All fantasy owners need help in the short term AND the long term. The Looking Ahead feature identifies one player to plug into lineups in the short term, a second to invest in for the long term, a third to bench for the coming week, and a fourth who will struggle to meet expectations for some time. All players discussed are selected based on their upcoming schedule.
Because this is the first article of the season and games haven't been played yet, all stats are from 2019-20.
The Immediate Fix (Grab this guy and use him for the next several days)
Joe Thornton, C, Toronto Maple Leafs (Available in 80 percent of Yahoo! Leagues) – Although Jumbo Joe may have been born in the 1970s – five decades ago! – and only put up 31 points last season in 70 games, Thornton has been assigned the cushiest spot on the Maple Leafs, riding shotgun on the top line with Auston Matthews and Mitch Marner.
Thornton's point production last year looks bad on paper, but he still put up 1.48pts/60 at 5v5 which was better than both 2016-17 and 2017-18 and it speaks more to his diminished role in San Jose than any real drop-off in his play. His power-play production dropped off last season (3.32pt/60 vs. 6+ the previous two seasons) but that was more a function of the Sharks' PP setup, with Thornton getting a point on less than 50% of the Sharks' PP goals. With his cushy role, the Leafs' great opening schedule (see below) and his low ownership, he could be picked up for quick production to open the year before getting dumped.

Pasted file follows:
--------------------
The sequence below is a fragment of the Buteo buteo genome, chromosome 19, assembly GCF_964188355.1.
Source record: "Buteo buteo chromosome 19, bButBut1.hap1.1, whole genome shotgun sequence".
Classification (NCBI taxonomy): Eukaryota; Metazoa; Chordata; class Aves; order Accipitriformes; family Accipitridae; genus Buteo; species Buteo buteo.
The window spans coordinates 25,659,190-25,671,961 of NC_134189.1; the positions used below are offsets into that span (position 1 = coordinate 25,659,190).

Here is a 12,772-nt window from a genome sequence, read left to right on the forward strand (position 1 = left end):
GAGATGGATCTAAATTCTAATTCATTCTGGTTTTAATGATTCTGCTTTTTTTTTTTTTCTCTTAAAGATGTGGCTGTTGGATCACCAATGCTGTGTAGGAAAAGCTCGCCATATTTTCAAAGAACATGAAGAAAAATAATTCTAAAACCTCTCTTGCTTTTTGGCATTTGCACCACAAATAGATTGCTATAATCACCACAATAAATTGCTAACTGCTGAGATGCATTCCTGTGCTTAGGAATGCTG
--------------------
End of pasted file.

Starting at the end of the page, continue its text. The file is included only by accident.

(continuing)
The Building Block (Buy now, sit back and enjoy the production)
Robert Thomas, C/W, St. Louis Blues (Available in 84 percent of Yahoo! Leagues) – The Blues are deep on the wing – especially after grabbing Mike Hoffman – which means no matter which line Thomas slots into, he'll have scoring help on either side of him. To start the season, Thomas is looking at a second-line role alongside Jaden Schwartz and Hoffman, which means the sky's the limit in terms of scoring; the Blues love to match up Ryan O'Reilly against opposition's top lines, which means the second line gets much better scoring opportunities.
Averaging just 14:34 last season, Thomas put up a strong 42 points in 66 games (2.62pts/60) on 11.4% shooting, which is what right around what he shot in his rookie season so it doesn't seem out of the norm. Assuming a tick up of two minutes/game, Thomas should at minimum see another 40-point season this year (in ten fewer games) but playing with much better players than Tyler Bozak means there's really no cap on his potential. Thomas is still on the